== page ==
Husby noted that a new timber-supply review of Haida Gwaii is expected this summer, and it will give everyone a clearer picture of the cedar remaining on the islands.

The company asked the court to dismiss the CHN’s request for an injunction against it.

“There is no serious issue to be tried as the permits for the Cutblocks were legally issued, the cedar partition is of no legal effect and efforts to manage cedar volumes are ongoing and should be permitted to continue without interference,” Husby said.

Besides the $11,340 per day its staff will lose due to lay-offs, the company noted that if cannot finish logging the five cutblocks at Collison it will forfeit $825,000 in road-building costs and the $336,895 spent so far on engineering, mapping, timber cruising, archaeological assessments, cultural-feature surveys, riparian surveys, wind-throw surveys, and site plans by registered professional foresters.

Valued at $6.4 million, the 36,000 m3 of timber in the five cutblocks at Collison amounts to about a quarter of Husby’s allowed cut for the year.

Just Posted

Update: North Beach clam harvest closed due to PSP biotoxin

Marine biotoxin results in closure for all bivalve harvesting from Wiah Point to Rose Spit

In Pictures: Rock the Plank! brings in the booty

Pirate-themed skate party raises $2,500 for new Masset Skate Society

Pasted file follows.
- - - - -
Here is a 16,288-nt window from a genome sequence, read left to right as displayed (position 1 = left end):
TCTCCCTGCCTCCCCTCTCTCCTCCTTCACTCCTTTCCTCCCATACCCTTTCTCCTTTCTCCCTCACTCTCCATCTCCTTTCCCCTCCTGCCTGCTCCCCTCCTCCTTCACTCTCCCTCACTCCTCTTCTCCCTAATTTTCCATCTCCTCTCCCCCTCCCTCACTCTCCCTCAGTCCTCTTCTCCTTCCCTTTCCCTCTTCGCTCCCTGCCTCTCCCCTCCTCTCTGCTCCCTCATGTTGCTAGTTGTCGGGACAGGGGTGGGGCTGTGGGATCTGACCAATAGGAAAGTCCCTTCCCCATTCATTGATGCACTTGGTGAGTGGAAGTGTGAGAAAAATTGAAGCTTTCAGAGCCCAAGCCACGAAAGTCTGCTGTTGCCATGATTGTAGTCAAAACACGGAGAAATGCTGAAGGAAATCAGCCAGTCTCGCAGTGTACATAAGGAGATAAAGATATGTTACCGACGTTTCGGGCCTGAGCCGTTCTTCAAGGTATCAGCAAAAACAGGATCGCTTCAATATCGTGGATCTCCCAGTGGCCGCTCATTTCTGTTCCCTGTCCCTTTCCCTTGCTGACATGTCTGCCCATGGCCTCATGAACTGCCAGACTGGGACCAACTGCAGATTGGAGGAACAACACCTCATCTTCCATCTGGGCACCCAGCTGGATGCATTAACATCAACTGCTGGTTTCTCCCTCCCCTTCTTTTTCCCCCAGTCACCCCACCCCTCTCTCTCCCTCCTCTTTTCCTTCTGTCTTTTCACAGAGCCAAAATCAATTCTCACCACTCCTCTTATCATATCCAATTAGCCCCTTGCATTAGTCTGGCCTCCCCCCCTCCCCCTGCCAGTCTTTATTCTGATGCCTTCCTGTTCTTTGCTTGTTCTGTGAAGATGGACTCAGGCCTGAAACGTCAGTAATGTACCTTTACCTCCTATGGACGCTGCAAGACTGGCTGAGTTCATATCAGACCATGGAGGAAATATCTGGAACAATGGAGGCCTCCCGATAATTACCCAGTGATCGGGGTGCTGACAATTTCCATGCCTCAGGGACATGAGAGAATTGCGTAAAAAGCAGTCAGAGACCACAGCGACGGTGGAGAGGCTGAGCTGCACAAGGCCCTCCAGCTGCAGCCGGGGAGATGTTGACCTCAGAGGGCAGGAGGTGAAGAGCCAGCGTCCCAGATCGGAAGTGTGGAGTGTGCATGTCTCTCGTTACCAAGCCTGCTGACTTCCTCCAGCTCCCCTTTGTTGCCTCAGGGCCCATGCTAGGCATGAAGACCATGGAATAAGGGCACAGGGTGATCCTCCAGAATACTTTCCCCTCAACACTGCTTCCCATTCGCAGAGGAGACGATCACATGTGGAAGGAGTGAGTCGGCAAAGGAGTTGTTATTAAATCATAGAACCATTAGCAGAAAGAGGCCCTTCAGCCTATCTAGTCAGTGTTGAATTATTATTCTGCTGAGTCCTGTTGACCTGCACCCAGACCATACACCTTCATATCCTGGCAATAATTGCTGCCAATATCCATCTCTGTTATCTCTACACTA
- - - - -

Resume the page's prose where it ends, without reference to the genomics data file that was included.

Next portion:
Haida Gwaii fishing grounds are key to survival of northern resident killer whales: DFO

Plan marks waters from Langara to Rose Spit as critical habitat for northern resident killer whales

Masset suggests a simpler structure for Gwaii Trust

Change would parallel existing municipal, regional district representation for non-Haida communities

Grade 9s on Gwaii Haanas trip visit “the best spot on Haida Gwaii”

Now in its fourth year, Grade 9 trip gives Haida Gwaii youth a chance to visit Tanu and Windy Bay

VIDEO: Trudeau shuffles familiar faces, adds new ones to expanded cabinet

Justin Trudeau shuffles his front bench Wednesday to install the roster of ministers that will be entrusted with leading the Liberal team into next year’s election.

B.C. to add hundreds of taxis, help cab companies modernize

Ride hailing companies can apply by the fall of 2019

BC Summer Games ready to begin on Vancouver Island

More than 2,000 athletes will compete in 18 sports from Friday to Sunday

Plenty of heroes in Thai cave rescue, says B.C. diver

Erik Brown reflects on team effort that brought 12 boys and their coach to safety

Funding available to replace infected B.C. hazelnut trees

B.C. Hazelnut Growers to recieve $300,000 over three years to battle eastern filbert blight

Woman charged after eight dogs seized from hotel room

Sixteen dogs recently seized from Adams and her daughter in Quesnel

Owner of B.C. fruit stand recounts ‘flames popping up everywhere’ from wildfire

The Mount Eneas wildfire is burning at about 200 hectares south of Peachland

Ontario, Saskatchewan premiers join together to oppose federal carbon plan

Saskatchewan is already involved in a court case over the tax

For-profit ridesharing legislation long overdue: BC Conservatives

Interim party leader Scott Anderson said the provincial government should step out of the way

Most Read